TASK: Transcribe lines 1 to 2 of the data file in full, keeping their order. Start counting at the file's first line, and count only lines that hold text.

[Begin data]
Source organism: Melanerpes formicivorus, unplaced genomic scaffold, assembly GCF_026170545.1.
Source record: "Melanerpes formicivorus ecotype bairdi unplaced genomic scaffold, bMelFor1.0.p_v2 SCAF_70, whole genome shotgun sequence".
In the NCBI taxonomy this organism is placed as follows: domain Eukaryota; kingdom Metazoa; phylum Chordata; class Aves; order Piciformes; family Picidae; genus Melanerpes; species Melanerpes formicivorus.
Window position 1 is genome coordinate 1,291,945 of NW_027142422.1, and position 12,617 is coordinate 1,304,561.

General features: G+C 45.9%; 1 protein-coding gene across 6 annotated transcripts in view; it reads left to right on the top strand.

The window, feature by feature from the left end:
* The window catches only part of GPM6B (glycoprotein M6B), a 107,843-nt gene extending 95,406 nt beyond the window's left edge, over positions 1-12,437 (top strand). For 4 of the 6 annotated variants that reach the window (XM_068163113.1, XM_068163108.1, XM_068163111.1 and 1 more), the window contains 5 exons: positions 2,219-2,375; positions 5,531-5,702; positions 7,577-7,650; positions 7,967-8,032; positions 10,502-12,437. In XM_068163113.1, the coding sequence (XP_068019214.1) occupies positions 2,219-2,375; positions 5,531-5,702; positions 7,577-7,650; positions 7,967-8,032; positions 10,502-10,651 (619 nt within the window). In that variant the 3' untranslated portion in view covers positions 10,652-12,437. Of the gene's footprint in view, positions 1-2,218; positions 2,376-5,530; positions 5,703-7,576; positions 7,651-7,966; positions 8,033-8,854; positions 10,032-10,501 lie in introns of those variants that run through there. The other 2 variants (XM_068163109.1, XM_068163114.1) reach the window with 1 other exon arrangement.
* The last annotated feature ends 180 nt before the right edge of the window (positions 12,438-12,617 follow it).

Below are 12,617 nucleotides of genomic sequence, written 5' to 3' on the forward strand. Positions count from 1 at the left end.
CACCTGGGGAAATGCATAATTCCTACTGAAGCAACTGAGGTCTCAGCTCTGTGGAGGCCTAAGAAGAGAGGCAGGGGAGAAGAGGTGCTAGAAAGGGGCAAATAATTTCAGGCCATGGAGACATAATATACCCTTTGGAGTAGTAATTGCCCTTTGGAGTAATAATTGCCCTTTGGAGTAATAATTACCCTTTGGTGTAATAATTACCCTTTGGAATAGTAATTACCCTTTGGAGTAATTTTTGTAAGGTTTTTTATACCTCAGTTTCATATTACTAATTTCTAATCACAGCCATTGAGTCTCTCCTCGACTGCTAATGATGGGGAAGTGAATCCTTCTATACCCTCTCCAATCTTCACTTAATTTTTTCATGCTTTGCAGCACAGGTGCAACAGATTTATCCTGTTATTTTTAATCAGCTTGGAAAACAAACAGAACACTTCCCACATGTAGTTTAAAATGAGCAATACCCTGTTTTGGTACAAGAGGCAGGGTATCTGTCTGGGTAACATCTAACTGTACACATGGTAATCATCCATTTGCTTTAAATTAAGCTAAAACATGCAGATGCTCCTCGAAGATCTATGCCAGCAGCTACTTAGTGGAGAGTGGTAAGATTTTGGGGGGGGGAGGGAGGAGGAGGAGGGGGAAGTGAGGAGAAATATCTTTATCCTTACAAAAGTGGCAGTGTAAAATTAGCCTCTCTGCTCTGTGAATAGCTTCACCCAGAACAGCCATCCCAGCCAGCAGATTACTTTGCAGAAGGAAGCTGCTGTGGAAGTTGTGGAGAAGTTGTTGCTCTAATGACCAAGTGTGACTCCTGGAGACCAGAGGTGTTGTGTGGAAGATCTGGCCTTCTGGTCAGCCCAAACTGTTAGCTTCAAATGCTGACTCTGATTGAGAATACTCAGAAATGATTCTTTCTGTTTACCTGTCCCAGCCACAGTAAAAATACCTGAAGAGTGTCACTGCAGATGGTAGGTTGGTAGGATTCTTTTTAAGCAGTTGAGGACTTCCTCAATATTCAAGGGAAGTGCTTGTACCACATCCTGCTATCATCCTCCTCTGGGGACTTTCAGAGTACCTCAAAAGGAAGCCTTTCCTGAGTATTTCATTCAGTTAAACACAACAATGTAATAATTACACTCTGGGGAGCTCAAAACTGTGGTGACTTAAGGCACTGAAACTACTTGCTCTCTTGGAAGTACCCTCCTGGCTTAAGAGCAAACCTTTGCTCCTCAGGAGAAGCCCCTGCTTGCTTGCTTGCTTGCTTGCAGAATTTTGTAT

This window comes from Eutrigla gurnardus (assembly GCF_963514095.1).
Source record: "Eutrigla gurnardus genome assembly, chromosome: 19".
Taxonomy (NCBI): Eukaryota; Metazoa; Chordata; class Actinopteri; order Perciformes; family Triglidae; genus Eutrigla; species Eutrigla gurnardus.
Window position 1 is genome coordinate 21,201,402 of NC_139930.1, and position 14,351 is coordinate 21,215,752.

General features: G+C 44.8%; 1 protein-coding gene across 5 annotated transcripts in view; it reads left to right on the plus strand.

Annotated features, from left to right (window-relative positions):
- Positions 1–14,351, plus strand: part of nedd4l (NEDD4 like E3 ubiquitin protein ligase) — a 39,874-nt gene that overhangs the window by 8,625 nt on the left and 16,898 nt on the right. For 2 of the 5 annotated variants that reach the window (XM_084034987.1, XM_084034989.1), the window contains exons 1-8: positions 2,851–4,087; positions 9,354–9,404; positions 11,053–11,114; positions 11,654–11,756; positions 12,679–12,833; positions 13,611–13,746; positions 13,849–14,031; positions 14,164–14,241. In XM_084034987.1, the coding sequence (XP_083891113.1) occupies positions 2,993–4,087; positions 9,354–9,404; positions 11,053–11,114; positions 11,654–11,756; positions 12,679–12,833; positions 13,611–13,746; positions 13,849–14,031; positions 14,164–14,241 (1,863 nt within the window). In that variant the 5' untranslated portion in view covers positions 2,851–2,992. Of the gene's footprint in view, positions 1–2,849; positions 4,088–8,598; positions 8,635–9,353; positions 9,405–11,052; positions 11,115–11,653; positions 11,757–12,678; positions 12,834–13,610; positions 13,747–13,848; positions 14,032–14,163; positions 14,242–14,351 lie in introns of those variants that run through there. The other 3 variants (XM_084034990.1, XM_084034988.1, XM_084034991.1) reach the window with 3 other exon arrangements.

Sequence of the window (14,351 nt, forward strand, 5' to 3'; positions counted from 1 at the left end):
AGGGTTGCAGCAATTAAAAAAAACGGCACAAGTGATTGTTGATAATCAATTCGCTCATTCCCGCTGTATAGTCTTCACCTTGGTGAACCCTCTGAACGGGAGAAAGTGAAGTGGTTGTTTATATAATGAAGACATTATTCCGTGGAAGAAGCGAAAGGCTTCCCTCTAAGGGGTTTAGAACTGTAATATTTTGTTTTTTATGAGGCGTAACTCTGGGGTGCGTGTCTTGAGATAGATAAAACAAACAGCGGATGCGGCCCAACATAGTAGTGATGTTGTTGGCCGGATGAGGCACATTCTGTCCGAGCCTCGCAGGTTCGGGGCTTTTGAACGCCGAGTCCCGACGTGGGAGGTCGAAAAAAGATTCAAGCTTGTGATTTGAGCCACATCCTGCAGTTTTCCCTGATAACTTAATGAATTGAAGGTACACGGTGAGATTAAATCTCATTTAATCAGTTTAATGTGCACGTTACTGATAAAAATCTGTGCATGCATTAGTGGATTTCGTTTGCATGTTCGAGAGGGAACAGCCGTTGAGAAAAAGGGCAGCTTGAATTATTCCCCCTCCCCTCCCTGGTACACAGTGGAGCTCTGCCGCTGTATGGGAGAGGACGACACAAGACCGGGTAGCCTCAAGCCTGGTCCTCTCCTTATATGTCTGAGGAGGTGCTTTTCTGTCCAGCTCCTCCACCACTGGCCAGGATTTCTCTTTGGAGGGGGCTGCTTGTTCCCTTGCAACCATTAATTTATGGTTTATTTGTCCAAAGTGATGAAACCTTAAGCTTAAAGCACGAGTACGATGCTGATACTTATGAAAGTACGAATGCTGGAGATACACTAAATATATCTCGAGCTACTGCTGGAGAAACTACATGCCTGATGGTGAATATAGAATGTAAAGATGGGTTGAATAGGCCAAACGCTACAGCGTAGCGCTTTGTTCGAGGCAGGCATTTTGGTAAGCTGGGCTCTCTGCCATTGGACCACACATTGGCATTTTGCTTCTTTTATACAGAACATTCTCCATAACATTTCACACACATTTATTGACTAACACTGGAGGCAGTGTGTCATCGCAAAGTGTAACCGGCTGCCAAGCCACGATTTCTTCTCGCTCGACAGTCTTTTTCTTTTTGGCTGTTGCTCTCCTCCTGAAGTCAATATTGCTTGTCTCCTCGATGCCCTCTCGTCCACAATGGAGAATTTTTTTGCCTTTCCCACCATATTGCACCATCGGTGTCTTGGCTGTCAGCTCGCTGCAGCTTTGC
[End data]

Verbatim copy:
Source organism: Melanerpes formicivorus, unplaced genomic scaffold, assembly GCF_026170545.1.
Source record: "Melanerpes formicivorus ecotype bairdi unplaced genomic scaffold, bMelFor1.0.p_v2 SCAF_70, whole genome shotgun sequence".